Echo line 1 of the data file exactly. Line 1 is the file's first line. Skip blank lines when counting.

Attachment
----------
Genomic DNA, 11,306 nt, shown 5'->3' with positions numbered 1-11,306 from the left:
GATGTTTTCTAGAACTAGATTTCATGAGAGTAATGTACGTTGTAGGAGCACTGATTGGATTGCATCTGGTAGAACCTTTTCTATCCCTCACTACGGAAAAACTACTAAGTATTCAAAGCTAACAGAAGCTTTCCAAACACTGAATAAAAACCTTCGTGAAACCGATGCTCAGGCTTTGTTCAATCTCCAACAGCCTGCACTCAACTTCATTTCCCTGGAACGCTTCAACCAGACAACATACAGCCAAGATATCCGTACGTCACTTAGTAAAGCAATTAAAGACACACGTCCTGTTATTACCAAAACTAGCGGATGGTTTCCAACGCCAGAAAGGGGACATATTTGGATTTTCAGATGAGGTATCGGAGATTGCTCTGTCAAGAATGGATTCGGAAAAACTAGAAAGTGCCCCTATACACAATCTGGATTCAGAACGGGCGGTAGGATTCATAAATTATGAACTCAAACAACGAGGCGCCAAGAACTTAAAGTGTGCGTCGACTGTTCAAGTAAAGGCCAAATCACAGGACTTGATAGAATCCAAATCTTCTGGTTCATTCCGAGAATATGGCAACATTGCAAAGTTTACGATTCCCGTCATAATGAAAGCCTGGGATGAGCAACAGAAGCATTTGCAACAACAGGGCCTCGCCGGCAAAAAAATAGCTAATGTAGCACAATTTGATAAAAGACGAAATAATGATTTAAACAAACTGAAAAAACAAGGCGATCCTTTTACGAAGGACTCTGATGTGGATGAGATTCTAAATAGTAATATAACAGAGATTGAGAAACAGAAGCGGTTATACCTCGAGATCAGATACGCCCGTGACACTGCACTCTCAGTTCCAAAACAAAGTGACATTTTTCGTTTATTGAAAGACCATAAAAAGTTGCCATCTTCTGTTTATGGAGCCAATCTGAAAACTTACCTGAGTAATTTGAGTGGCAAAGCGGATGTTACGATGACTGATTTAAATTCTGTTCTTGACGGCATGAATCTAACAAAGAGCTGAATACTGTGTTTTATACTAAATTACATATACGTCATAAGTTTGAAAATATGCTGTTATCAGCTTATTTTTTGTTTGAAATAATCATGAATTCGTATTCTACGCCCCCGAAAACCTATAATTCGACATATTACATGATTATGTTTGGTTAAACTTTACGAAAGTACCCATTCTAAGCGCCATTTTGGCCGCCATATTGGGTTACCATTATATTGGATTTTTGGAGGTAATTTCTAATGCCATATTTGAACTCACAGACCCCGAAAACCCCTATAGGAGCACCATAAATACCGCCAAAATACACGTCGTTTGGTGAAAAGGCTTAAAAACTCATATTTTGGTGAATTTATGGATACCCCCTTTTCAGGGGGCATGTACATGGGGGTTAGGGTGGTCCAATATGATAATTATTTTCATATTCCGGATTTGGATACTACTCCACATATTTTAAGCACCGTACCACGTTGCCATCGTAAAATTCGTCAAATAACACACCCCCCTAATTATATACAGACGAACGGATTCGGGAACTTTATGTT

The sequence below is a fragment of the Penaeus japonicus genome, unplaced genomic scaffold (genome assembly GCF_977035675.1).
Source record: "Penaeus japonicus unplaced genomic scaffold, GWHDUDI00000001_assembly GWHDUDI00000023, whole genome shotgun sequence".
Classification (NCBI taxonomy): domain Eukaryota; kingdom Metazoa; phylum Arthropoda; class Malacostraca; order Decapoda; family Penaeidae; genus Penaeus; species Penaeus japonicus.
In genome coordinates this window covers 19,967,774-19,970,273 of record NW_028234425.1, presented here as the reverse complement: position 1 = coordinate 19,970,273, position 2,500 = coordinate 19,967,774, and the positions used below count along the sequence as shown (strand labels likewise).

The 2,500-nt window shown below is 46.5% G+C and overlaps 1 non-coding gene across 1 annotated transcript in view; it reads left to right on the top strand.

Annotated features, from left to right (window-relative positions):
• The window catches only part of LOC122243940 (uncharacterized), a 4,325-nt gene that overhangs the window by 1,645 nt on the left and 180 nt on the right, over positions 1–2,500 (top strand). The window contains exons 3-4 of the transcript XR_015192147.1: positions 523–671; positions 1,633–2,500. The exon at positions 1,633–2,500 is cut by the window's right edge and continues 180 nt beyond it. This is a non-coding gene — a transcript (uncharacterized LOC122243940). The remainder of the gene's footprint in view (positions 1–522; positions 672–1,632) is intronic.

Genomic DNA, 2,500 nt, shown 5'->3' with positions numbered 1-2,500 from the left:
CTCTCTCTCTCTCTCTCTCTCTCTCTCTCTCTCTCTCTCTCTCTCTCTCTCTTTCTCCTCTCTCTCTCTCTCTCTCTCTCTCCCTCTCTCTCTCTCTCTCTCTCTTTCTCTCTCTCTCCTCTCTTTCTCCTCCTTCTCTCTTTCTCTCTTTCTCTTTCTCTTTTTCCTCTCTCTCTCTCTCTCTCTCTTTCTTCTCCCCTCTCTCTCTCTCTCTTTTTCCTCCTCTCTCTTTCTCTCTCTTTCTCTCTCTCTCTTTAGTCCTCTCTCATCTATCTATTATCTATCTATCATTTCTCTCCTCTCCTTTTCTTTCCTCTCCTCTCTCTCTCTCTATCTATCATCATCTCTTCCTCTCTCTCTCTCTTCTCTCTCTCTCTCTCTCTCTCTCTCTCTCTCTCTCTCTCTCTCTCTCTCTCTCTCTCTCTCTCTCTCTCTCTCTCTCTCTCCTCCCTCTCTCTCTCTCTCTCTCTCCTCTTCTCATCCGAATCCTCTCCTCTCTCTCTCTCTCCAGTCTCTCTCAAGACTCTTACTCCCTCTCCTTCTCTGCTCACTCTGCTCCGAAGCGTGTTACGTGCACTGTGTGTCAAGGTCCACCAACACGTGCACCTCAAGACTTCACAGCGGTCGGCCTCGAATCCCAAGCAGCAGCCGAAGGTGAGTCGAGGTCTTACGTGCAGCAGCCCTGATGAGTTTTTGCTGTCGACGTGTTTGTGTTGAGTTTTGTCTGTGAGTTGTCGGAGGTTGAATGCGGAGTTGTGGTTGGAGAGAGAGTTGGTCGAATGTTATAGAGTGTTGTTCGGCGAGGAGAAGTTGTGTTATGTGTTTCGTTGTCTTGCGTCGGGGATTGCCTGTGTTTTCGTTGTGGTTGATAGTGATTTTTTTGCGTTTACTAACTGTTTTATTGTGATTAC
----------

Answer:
Genomic DNA, 11,306 nt, shown 5'->3' with positions numbered 1-11,306 from the left: